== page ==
|Floor Speech on H.B. 1162 Relating to Liquor Tax
||[Mar. 8th, 2005|06:55 pm]
Representative Jon Riki Karamatsu
Representative Jon Riki Karamatsu|
House Bill 1162
Relating to Liquor Tax
Tuesday, March 8, 2005
Mr. Speaker, I rise in support.
House Bill 1162 is a fairness issue for business. It will amend our liquor tax laws to make it fairer for the spirit cooler industry. Hawaii laws define each category of alcohol and tax each category accordingly.
I have noticed that a number of my colleagues have mentioned that this bill would encourage under-age drinking. First of all, underage drinking is illegal. Second, beverage companies do not promote underage drinking. Third, the spirit cooler industry only represents 0.5 percent of the beverage industry, thus the demand for consumption for spirit coolers is tiny. Fourth, even when underage drinking occurs, beer is the drink of choice. According to a study done in 2000, published in "Reducing Underage Drinking: A Collective Responsibility," more than one-half of males and more than one-third of females drank beer.
Fifth, I disagree that a lower tax on spirit coolers would result in more underage drinkers drinking hard liquor. If I was to base my debate on purely assumptions, than I would say spirit cooler drinkers are diverse because spirit coolers such as margaritas and pina coladas tend to be drinks of choice for professionals and older adults over a nice dinner. Furthermore, there is a big difference between drinking hard liquor such as rum and tequila versus watered down pina coladas and margaritas. Again if I were to base my debate on purely assumptions, I would say many spirit cooler drinkers drink pina coladas and margaritas because they do not like the harsh taste of hard liquor but enjoy the sweet flavorings of the spirit coolers instead.
So lets stick to the real issue of whether Hawaii's liquor tax laws are fair for all liquor industries? In 1986, the Legislature enacted Act 344, which included the definition of "cooler beverage," as (1) a wine cooler containing wine and more than fifteen percent of added natural or artificial blending material, such as fruit juices, flavors, flavorings, or adjuncts, water (plain, carbonated, or sparkling), colorings, or preservatives, and which contains less than seven percent of alcohol by volume.
Also included in the "cooler beverage" category is malt beverage cooler, which contains beer and added natural or artificial blending material such as fruit juices, flavors, flavorings, colorings, or preservatives which contains less than seven percent alcohol. Cooler beverages, which contains less than seven percent alcohol are taxed at $0.85 per wine gallon, a little more than draft beer, which contains a little less alcohol than cooler beverages and are taxed at $0.54 per wine gallon.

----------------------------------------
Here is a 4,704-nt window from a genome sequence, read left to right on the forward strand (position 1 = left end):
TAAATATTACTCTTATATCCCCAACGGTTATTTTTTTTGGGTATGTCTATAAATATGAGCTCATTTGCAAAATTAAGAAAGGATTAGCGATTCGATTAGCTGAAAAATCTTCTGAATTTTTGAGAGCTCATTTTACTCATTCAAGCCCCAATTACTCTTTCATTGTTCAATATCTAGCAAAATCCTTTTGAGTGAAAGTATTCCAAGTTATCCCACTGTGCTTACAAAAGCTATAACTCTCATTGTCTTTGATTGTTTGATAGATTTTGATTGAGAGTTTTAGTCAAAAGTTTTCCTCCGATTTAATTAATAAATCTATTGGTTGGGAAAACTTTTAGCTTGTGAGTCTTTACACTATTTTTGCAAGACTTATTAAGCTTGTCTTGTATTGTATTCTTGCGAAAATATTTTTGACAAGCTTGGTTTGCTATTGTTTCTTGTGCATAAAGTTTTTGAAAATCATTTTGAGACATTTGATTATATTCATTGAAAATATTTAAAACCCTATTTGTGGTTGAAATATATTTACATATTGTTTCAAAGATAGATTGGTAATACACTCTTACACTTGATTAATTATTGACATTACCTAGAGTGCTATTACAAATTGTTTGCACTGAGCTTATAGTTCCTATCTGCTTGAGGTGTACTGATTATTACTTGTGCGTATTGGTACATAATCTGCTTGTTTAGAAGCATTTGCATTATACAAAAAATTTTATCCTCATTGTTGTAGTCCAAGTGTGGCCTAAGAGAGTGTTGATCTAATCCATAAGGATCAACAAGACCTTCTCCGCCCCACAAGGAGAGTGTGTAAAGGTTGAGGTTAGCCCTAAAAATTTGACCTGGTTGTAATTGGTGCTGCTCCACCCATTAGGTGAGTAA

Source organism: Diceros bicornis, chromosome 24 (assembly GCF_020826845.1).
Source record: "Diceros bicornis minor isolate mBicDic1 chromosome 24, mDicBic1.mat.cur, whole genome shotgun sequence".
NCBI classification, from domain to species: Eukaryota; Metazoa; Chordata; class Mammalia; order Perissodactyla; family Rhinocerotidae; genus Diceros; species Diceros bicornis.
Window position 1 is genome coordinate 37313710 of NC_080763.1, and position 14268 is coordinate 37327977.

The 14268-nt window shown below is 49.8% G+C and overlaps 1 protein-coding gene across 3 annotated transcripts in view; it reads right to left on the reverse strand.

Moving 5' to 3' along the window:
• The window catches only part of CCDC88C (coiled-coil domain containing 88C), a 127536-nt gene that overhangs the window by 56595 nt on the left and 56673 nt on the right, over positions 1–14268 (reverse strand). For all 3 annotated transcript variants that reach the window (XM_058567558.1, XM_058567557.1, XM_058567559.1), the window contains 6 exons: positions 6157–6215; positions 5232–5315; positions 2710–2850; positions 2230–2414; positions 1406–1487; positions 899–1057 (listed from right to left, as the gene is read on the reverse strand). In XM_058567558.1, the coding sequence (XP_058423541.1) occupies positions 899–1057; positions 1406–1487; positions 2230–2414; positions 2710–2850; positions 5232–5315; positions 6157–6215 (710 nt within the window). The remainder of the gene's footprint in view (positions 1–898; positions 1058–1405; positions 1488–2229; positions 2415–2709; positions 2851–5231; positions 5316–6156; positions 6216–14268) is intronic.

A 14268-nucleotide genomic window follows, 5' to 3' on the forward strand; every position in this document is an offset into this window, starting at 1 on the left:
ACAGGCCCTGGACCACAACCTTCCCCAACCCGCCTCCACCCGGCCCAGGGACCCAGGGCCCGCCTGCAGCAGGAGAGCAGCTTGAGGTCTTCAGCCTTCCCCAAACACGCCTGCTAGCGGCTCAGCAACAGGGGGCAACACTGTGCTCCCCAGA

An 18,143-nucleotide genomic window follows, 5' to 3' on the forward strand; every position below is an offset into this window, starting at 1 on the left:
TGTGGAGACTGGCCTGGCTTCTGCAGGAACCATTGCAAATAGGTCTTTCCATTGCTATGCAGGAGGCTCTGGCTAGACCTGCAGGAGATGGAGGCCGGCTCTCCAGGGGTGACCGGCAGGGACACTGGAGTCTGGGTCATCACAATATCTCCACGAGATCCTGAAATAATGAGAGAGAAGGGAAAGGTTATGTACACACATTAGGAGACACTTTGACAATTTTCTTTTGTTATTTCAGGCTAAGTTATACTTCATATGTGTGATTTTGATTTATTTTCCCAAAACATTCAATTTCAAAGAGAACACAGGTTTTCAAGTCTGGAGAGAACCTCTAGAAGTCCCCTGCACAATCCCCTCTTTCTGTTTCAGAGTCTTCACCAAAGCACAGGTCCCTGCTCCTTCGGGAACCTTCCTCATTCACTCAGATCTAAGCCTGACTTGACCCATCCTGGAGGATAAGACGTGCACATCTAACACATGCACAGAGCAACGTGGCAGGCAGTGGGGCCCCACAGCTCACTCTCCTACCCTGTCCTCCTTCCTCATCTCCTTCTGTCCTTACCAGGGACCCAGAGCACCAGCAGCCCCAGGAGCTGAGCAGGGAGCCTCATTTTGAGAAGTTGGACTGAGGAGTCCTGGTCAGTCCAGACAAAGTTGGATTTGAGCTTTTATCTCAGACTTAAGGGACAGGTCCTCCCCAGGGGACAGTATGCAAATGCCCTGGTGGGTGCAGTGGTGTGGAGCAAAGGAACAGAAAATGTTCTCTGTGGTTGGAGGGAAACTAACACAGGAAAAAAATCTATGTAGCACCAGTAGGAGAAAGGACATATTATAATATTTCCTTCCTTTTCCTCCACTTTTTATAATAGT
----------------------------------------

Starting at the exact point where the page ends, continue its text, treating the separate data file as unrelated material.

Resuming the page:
Currently, spirit coolers are categorized with distilled spirits, where most of the hard liquor in that category contains twenty-four percent alcohol and above and are taxed at $5.98 per wine gallon. Spirit coolers are the only alcohol in that category that contains less than seven percent alcohol.
In 1986, the Legislature did not intend to tax wine coolers in the higher wine tax rates. Likewise, this Legislative body should not tax spirit coolers at the distilled spirits tax rate.
Rather, spirit coolers are like wine coolers and malt beverage coolers because they are all watered down with juices, flavoring, or water and contain less than seven percent alcohol. Therefore, like wine coolers and malt beverage coolers, spirit coolers should be included in the cooler beverage category and be taxed at $0.84 per wine gallon.
At times, it is interesting to see how we treat some of our businesses. They get criticized for using tax credits to leverage more investors to spend in Hawaii compared to what they would have spent without the tax credits. In this case, all the spirit cooler businesses ask is for a fair tax rate.
I want to thank my colleagues on both sides of the aisle who appreciate the amount of taxes businesses bring to our state coffers and understand the challenges of running a business. Many of us believe in treating people fairly. Well, we should also treat businesses fairly. After all, they pay for a lot of our government services.
Thank you Mr. Speaker.